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Short Sales Soar /John Rebchook

Short Sales Soar

Short sales are soaring in the Denver area.

All short sales in the metro area rose by 48 percent in the first seven months of 2010, compared with the same period in 2009, according to an analysis of data by InsideRealEstateNews.

The vast majority of the short sales were for single-family, detached homes. A short sale is when a lender accepts less than the mortgage amount

There were 2,270 completed single-family home short sales in the first seven months of this year, almost a 42 percent increase from the 1,610 during the same period last year, according to Metrolist data. And the number of condo short sales skyrocketed a whopping 88 percent, although the actual numbers were much smaller – 476 in January through July this year, compared with 253 in the first seven months of last year. Combined

There were a total of 2,746 single-family and condo short sales, accounting for 11.3 percent of the 24,249 closing in the first seven months of this year. In 2009, short sales amounted to 7.8 percent of the 23,803 closing in the first seven months.

Short sales under-reported?

But many brokers are convinced the number of short sales may be higher – much higher- than the official tally shows. Even officials at the Kentwood Co., which supplied the data to InsideRealEstateNews, at this blog’s request, cautioned that the number of short sales may be far greater than Metrolist shows. The number of short sales may be under-counted because many brokers are not checking the correct box on the Multiple Listing Service forms despite the rules being in effect for more than two years. Metrolist provides MLS data for about 4,000 brokers.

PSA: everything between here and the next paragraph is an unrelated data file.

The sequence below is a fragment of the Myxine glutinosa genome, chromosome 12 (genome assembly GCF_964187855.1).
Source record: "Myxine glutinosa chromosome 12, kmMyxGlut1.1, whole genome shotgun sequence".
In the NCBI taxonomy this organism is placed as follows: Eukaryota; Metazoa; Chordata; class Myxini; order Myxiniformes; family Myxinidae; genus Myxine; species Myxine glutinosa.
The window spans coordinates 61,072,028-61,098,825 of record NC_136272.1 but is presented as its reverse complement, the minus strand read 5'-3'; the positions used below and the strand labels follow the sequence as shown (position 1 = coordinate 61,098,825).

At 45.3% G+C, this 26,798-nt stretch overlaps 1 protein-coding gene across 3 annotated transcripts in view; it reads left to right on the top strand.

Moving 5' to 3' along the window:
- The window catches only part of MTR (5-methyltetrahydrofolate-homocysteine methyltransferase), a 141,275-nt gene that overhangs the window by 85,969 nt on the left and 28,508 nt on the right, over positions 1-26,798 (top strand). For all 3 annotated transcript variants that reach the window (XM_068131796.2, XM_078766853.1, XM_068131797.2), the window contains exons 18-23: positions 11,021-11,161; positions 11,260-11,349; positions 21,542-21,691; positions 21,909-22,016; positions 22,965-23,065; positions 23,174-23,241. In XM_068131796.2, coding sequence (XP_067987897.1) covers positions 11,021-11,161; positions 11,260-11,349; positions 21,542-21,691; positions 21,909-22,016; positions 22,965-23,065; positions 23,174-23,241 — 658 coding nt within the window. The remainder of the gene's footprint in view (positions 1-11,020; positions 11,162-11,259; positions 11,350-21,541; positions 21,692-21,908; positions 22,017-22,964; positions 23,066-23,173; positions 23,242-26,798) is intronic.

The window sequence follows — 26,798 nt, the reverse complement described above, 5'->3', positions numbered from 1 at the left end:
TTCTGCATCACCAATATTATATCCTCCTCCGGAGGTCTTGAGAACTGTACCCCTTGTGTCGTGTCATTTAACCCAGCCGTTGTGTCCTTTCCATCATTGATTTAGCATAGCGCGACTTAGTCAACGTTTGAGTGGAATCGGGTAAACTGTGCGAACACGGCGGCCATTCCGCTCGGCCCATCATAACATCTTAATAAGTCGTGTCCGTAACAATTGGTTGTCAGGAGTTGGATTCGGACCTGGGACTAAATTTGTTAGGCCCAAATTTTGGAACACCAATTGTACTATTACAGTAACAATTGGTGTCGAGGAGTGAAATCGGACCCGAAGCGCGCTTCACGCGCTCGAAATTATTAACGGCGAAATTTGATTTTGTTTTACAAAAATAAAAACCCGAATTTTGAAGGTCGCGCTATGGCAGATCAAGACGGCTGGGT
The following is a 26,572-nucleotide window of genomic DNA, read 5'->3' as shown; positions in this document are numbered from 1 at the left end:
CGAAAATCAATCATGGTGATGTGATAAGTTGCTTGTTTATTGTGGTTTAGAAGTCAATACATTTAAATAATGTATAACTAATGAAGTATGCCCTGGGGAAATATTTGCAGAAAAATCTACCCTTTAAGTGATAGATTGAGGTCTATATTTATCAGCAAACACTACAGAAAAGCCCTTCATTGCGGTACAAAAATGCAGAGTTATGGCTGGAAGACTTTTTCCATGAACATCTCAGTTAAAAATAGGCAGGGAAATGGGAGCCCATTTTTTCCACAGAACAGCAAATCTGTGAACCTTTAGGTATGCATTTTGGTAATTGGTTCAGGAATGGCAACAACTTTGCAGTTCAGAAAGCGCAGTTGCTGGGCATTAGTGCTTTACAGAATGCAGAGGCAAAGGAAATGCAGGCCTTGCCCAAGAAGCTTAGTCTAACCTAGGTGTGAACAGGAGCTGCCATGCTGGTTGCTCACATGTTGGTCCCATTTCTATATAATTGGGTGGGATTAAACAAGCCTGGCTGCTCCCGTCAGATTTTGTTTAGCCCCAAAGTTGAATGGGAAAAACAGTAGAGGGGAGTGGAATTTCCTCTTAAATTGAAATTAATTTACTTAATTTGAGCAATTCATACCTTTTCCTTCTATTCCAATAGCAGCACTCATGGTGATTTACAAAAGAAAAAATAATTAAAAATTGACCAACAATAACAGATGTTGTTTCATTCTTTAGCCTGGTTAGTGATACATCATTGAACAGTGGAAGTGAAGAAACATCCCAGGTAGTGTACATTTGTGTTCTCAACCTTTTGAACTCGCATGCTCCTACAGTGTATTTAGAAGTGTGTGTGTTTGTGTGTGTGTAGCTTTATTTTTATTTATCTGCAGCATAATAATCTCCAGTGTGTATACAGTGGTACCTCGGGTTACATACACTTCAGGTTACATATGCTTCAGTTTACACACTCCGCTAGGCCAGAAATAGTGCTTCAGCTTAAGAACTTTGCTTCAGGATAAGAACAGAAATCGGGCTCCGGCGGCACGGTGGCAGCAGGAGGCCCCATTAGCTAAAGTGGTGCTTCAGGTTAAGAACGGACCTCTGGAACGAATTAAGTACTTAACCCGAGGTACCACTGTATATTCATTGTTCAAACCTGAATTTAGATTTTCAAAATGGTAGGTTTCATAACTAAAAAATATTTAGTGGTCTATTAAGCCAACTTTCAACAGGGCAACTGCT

Many brokers believe that one third or more of the closings are short sales in the Denver area. Short sales are growing in popularity, although often it is a long tedious and frustrating process, for both the buyers and the sellers.

Short Sales: The New Foreclosures

Tom Cryer, a broker with the Kentwood Co., calls short sales the new foreclosures. Foreclosure filings, overall, were down 19.5 percent in July, but Cryer and others believe that is simply because short sales are filling the space previously occupied by foreclosures.

“Anecdotally, I would confirm that at least one in three showings I set up are short sales or disguised short sale listings,” Cryer said. “I’ve been in Highlands Ranch, Castle Rock and Parker lately, and (short sales) are pervasively present. Moving forward, the data will get more reliable as the market adjusts and absorbs the pain.”

Sonda “Sunny” Banka, a broker with Metro Brokers/Sunny Homes & Associates Inc., also thinks that short sales account for a large percentage of the market.

“If I pulled 50 listings anywhere in the Denver area – in any price range – and I had a buyer that was not interested in looking at short sales, I would probably only have eight or 10 homes to show,” Banka said.

Bobby Burnett, a broker with Keller Williams Realty, thinks that short sales account for 40 percent of the sales activity in the Denver area. His business is “45 percent of 46 percent” short sales.

He thinks that many brokers, new to the world of short sales, aren’t checking the box on Metrolist forms.

“Some brokers do not know enough to check off the box,” Burnett said. “Some of them instead might list it as a short-sale on the comments part, but it doesn’t end up get recorded as a short sale. It’s a monumental task for MLS to police this.”